The number of children off school has more than doubled in the past academic year, compared to pre-pandemic levels.
On average, 16.3% of secondary school pupils were absent during 2021-22, up from 6.2% in 2018-19, Welsh government figures show. Absences of pupils from poorer backgrounds was higher.
School leaders said some pupils have “simply got out of the habit of regular attendance and never fully re-engaged”.
The Welsh government said it spent £4m on its family engagement officer roles.
In primary schools, 11% of pupils were absent, compared to 5.4% pre-Covid.
The absence rate averaged nearly 18% for children entitled to free school meals, compared to 11.8% of pupils not entitled.
Rates were broadly similar for eight years before the Covid pandemic brought huge disruption to the way schools operated.
In the first set of figures since teaching returned fully to the classrooms, rates have spiked to 13.2% across all schools.
End of school year figures showed 426,783 pupils (88.5%) missed more than a week for any reason between September 2021 and July 2022.
More than 68,000 pupils were absent for more than 40 days.
About 30% of all absences were unauthorised – which includes missing without a reason or being taken on holiday without agreement.
There is a slight difference between the 2018-19 data – which records statutory school age pupils – and the last year’s data, which covers pupils of any age, but it does not explain the big difference.
In 2019, overall attendance was about 94%.
Fining parents if their children miss school was suspended during the pandemic but, amid concern about attendance levels, Education Minister Jeremy Miles said earlier this year that councils and schools could re-introduce them.
Fixed penalties were to be use only “in the most extreme of cases”, as part of a range of options and where all efforts to engage with the family had tried and failed.
School leaders said the pandemic had a “devastating” impact on attendance.
“It seems very likely that some students simply got out of the habit of regular attendance and never fully re-engaged, while others have suffered from stress and anxiety as a result of the pandemic and their attendance has suffered as a result”, Eithne Hughes, director of the Association of School and College Leaders (ASCL) Cymru said.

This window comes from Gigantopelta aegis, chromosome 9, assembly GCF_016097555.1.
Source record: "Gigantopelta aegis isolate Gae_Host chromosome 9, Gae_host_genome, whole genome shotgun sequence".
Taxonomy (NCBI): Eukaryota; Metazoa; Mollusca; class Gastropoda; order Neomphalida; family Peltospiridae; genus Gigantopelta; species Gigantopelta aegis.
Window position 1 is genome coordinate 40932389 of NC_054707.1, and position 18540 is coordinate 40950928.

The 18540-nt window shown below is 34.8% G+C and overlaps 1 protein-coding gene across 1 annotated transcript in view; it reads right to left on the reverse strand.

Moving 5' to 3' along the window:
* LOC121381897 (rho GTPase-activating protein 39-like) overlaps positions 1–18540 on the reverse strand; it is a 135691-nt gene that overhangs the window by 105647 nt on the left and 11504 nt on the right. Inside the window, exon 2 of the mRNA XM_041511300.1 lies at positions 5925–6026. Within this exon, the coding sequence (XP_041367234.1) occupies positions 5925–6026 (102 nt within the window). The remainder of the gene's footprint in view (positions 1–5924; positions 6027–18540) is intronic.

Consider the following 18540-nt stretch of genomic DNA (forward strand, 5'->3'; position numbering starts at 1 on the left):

“In both of these scenarios, many of the students affected will be vulnerable and disadvantaged young people and this is a huge cause for concern”.
She called on the Welsh government and councils to ensure there was Covid testing, good ventilation in schools and funding for supply teachers in the autumn to ensure that disruption is kept to a minimum if Covid cases increase.
Covid itself had a direct impact on absences this year, with 69.1% of pupils missing at least half a day’s schooling because of it.
The figures also showed about one in five pupils missed between five and 10 days.
Covid-related absences peaked in January, when infections were highest among school-age children.
They rose again in April but had fallen back to 1.7% of pupils by July.
Welsh Conservative leader Andrew RT Davies said: “It is essential that children are in the classroom, learning from their teachers in a face-to-face environment.
“Labour ministers need to get a serious grip on attendance problems before we have a lost generation on our hands.”
The Welsh government said: “We have recently provided almost £4m for family engagement officers, to establish positive relationships with parents and provide bespoke support and information on good attendance.
“Schools that know their families well can ensure that measures are put in place to help children maintain good engagement and attendance, which is why our emphasis on community-focused schools is key to responding to this challenge.
“This year we also provided £24m which was focused on learners in exam years, including dedicated funding for an attendance officer in each local authority to support learners in year 11 to try to ensure they progress through their GCSEs.”